Butalid is the only known Filipino in the Netherlands who had a successful career in local politics. She has been a member of PvdA for decades and was a local councillor for the city of Tilburg from 2003 to 2010f where held the portfolio on women, migration, and social integration. She sits on the board of the feminist wing of the local PvdA and working for the Council of Refugees.

Meanwhile, Charisse Wieldraaijer-Gabayeran, a member of the UPAA-NL, said she supported the center-left D66 party for its liberal immigration policies.

“I am stoked that D66 got a big spot in parliament not only because it is a woman-led party, but also their immigration policies acknowledge the contribution of skilled migrant workers to the society. They lobby for equal opportunities which is important especially for a female colored migrant like me,” she reasoned.

Wieldraaijer-Gabayeran added the party also has a scientific and realistic approach to climate change, and concrete suggestions for improving the educational system.

Meanwhile, Mingo Tomas who has been in the Netherlands for more than 30 years and whose background is economy, has also always voted the liberal center-right VVD, the leading party.

“The party has always been good to me and to my family…Especially now during COVID, the measures that the VVD or the coalition has implemented I feel are good, safe for the citizens of the Netherlands,” she said, adding that parties that take the extreme left or right ideologies do not appeal to her.

Her party of choice, according to her, is very realistic where it promises things it can deliver and not those extremely unattainable.

A stripped-off billboard of FvD party. Many immigrant groups like the Filipino diaspora believe that extreme-left parties that are anti-immigrant should not be supported. PHOTO: JOFELLE TESORIO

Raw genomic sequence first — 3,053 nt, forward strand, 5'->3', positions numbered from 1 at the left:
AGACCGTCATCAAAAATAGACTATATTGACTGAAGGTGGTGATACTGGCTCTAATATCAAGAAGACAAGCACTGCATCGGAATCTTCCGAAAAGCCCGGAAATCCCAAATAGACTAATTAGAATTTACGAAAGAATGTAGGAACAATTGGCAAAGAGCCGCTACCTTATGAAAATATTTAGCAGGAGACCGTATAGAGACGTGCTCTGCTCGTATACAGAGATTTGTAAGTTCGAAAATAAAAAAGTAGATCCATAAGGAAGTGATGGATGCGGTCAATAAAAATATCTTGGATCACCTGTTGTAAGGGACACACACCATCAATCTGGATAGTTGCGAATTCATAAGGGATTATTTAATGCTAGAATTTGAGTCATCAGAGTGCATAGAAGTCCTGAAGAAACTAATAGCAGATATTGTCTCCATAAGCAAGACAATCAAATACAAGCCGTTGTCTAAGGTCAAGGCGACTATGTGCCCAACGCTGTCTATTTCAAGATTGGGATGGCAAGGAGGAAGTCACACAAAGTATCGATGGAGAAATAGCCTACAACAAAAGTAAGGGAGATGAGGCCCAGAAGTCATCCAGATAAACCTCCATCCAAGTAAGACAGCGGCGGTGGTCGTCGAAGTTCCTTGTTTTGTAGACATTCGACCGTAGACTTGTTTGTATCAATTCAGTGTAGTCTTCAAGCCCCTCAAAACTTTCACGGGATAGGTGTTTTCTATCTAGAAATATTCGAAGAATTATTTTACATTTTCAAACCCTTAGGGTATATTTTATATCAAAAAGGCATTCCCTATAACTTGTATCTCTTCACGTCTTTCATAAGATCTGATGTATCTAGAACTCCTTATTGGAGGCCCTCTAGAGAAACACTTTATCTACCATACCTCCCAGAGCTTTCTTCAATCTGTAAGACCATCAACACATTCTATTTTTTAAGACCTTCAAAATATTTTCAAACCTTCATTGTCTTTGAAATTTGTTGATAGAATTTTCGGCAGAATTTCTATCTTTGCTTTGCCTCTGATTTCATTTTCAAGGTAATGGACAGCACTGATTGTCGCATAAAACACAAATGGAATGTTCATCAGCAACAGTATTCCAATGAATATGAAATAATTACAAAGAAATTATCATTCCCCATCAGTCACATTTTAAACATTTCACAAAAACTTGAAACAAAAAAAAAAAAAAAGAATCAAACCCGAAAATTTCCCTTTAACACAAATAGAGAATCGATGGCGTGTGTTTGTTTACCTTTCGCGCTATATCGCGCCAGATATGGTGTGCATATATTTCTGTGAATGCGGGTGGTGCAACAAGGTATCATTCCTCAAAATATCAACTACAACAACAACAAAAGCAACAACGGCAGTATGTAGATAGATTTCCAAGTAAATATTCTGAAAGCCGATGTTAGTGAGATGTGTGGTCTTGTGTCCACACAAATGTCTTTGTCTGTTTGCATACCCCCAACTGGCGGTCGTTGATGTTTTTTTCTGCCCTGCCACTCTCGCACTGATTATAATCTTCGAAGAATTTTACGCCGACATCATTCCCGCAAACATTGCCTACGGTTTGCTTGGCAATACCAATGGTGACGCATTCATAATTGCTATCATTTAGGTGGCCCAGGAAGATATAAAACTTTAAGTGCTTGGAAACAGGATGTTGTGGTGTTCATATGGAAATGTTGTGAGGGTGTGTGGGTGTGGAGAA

Grassroots activism

In a separate interview, Filipino-Dutch transgender and rights activist Kaye Candaza said the mainstream parties have lost their focus on the needs of the ordinary people. She campaigned for Bij1, a grassroots party that began in Amsterdam.

“Kaya nga sinusuportahan ko iyong Bij1 kasi iyong foundation ng political party na ito ay more on grassroots activism, which is iba doon sa well-funded political parties dito sa Holland…Karamihan sa mga kandidato na nag re-representa sa partido ay mga kaibigan ko rin. Ito ay mga inter-sectional feminists, mga migrante, Dutch people of migrant background na kung saan kasama sa aktibismo nila ang mga karapatan ng mga migrante, mga undocumented kasama doon, social housing, homelessness, extreme inequality,” she said.

(That’s why I am supporting Bij1 because the foundation of this political party is more on grassroots activism which is different from well-funded political parties in the Netherlands. Most of the candidates from this party are my friends. They are the inter-sectional feminists, migrants, Dutch of migrant background. Part of their activism are migrants rights, which include the undocumented, social housing, homelessness and inequality.)